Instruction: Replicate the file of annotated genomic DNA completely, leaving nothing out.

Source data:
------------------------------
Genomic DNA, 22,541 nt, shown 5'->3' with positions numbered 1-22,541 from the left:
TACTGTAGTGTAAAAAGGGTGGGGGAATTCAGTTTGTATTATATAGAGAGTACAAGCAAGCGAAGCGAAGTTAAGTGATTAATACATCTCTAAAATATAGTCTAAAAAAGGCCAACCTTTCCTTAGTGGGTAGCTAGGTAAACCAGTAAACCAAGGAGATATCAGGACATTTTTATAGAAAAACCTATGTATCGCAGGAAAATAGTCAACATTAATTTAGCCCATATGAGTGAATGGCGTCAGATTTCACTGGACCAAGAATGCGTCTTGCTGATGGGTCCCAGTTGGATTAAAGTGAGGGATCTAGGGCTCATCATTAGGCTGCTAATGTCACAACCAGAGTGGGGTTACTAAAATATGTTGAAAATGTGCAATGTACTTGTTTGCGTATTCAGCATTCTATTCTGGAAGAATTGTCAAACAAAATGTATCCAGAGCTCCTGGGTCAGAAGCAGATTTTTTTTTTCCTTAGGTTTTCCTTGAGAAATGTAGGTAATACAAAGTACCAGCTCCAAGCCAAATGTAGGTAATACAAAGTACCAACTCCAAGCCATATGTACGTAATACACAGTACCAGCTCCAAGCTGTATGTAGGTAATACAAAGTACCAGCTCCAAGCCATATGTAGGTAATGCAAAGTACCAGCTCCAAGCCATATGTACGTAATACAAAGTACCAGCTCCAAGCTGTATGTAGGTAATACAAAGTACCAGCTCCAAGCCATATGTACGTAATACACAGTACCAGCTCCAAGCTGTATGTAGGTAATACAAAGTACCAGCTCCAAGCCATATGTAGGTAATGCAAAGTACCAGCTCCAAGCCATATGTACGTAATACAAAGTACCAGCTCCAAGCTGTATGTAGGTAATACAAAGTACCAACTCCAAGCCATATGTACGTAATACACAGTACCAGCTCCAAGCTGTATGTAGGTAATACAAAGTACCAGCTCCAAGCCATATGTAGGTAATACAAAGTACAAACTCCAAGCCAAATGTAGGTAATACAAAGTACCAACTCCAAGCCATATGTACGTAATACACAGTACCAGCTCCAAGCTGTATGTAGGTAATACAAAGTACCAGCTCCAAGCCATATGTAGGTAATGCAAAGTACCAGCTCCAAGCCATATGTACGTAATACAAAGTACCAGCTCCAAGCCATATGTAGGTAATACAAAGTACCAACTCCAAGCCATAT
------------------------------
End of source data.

Genomic DNA, 22,541 nt, shown 5'->3' with positions numbered 1-22,541 from the left:
TACTGTAGTGTAAAAAGGGTGGGGGAATTCAGTTTGTATTATATAGAGAGTACAAGCAAGCGAAGCGAAGTTAAGTGATTAATACATCTCTAAAATATAGTCTAAAAAAGGCCAACCTTTCCTTAGTGGGTAGCTAGGTAAACCAGTAAACCAAGGAGATATCAGGACATTTTTATAGAAAAACCTATGTATCGCAGGAAAATAGTCAACATTAATTTAGCCCATATGAGTGAATGGCGTCAGATTTCACTGGACCAAGAATGCGTCTTGCTGATGGGTCCCAGTTGGATTAAAGTGAGGGATCTAGGGCTCATCATTAGGCTGCTAATGTCACAACCAGAGTGGGGTTACTAAAATATGTTGAAAATGTGCAATGTACTTGTTTGCGTATTCAGCATTCTATTCTGGAAGAATTGTCAAACAAAATGTATCCAGAGCTCCTGGGTCAGAAGCAGATTTTTTTTTTCCTTAGGTTTTCCTTGAGAAATGTAGGTAATACAAAGTACCAGCTCCAAGCCAAATGTAGGTAATACAAAGTACCAACTCCAAGCCATATGTACGTAATACACAGTACCAGCTCCAAGCTGTATGTAGGTAATACAAAGTACCAGCTCCAAGCCATATGTAGGTAATGCAAAGTACCAGCTCCAAGCCATATGTACGTAATACAAAGTACCAGCTCCAAGCTGTATGTAGGTAATACAAAGTACCAGCTCCAAGCCATATGTACGTAATACACAGTACCAGCTCCAAGCTGTATGTAGGTAATACAAAGTACCAGCTCCAAGCCATATGTAGGTAATGCAAAGTACCAGCTCCAAGCCATATGTACGTAATACAAAGTACCAGCTCCAAGCTGTATGTAGGTAATACAAAGTACCAACTCCAAGCCATATGTACGTAATACACAGTACCAGCTCCAAGCTGTATGTAGGTAATACAAAGTACCAGCTCCAAGCCATATGTAGGTAATACAAAGTACAAACTCCAAGCCAAATGTAGGTAATACAAAGTACCAACTCCAAGCCATATGTACGTAATACACAGTACCAGCTCCAAGCTGTATGTAGGTAATACAAAGTACCAGCTCCAAGCCATATGTAGGTAATGCAAAGTACCAGCTCCAAGCCATATGTACGTAATACAAAGTACCAGCTCCAAGCCATATGTAGGTAATACAAAGTACCAACTCCAAGCCATAT